At the same time, by going public, these tech companies can familiarize regulators about their business models to encourage further relaxations for the sector, according to Dandy.

On the topic of relaxation, currently, the IDX is drafting a regulation to make it easier for the e-commerce sector to go public.

IDX bourse corporation valuation director I Gede Nyoman Yetna said that the currently deliberated regulation would focus on protecting investors from risks by familiarizing them with the characteristics of the tech companies about to go public.

“For instance, when we speak of conventional companies, typically investors will look at their bottom line, their profits. Yet, e-commerce platforms and their fellow tech companies look at growth opportunities completely differently,” he told Kontan.co.id.

He added that currently, the IDX was in close coordination with other regulators, most prominently the Financial Services Authority (OJK) to encourage local start-ups to go public. The regulators are also looking at the benchmarks of how other countries’ stock markets and regulators adjust their regulations to the business models of these tech companies.

The relaxation plan, among others, will allow companies that have yet to turn a profit within two years to go public, as reported by Kontan.co.id.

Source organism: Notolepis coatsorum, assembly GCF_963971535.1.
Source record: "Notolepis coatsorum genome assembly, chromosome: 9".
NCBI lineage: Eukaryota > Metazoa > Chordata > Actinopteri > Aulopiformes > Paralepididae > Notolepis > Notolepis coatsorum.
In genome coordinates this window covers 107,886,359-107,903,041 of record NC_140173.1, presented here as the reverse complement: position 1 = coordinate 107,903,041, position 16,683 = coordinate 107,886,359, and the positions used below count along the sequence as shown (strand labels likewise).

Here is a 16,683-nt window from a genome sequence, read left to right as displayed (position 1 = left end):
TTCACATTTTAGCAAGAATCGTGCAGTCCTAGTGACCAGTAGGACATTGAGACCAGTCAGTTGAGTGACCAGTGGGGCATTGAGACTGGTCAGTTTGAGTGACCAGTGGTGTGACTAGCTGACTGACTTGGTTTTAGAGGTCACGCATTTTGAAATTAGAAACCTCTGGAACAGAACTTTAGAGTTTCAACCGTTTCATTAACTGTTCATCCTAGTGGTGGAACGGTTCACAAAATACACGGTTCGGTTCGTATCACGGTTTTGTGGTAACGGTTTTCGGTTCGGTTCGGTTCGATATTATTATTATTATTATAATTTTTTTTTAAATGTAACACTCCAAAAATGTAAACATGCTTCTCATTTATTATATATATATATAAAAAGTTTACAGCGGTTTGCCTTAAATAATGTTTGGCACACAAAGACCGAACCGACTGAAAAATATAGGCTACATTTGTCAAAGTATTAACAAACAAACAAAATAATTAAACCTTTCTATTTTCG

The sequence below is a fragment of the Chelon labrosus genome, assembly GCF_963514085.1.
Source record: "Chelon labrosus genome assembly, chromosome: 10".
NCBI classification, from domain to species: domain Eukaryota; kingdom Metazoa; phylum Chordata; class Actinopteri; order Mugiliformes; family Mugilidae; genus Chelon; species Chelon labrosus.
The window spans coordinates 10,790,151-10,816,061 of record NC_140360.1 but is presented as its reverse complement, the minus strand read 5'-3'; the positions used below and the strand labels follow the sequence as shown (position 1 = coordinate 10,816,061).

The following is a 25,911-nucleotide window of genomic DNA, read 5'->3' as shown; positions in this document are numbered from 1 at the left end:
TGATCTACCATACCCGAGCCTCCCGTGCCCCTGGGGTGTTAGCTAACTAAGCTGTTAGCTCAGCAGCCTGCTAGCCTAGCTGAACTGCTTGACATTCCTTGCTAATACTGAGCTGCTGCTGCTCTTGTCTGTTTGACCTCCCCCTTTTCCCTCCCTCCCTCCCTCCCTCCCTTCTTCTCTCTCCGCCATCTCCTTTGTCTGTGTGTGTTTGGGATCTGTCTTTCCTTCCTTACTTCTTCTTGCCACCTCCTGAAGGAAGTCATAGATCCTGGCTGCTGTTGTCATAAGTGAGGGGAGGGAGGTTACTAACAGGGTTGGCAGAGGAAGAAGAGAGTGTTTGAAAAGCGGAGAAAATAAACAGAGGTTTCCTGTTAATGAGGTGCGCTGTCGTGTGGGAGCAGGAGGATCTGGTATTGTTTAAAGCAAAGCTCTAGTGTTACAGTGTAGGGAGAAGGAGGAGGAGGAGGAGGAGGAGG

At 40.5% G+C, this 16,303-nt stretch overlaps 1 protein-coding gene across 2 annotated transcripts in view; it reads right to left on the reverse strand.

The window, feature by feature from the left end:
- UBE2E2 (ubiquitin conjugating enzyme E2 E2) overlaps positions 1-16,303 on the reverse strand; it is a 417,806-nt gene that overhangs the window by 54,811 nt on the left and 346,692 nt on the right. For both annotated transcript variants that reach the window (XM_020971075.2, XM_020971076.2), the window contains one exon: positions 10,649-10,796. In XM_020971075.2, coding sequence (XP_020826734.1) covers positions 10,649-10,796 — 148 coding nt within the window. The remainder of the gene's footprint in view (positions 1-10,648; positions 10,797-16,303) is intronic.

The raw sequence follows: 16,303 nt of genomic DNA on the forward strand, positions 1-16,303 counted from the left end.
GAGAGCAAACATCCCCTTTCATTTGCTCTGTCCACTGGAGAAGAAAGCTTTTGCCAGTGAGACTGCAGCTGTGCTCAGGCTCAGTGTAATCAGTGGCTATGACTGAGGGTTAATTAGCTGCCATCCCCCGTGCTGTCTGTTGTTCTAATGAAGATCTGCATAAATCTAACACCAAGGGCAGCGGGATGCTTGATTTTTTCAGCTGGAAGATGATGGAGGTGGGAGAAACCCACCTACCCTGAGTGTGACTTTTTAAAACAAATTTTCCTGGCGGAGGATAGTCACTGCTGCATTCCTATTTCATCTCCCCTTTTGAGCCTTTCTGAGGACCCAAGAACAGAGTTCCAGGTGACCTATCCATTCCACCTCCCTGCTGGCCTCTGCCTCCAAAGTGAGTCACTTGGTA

According to Institute for Development of Economics and Finance (INDEF) senior economist Aviliani, these regulatory relaxations will make it easier for local tech companies such as Tokopedia and Gojek to go public.

Regulators’ increasing confidence in local start-ups’ attempts to go public can also pave the way for the development of a better ecosystem for local tech companies that have gone public in Indonesia.

Another INDEF economist Bhima Yudhistira, contacted separately, mentioned some challenges that needed to be addressed by local tech companies should they decide to go public.

“Public investors are different from angel investors. Public investors are heavily oriented toward getting dividends. The tech companies can no longer use the cash-burning strategy. This is why some tech companies have shifted their business models to financial technology [fintech], with the financial sector being the most profitable sector,” Bhima told the Post on Feb. 5 in a phone interview.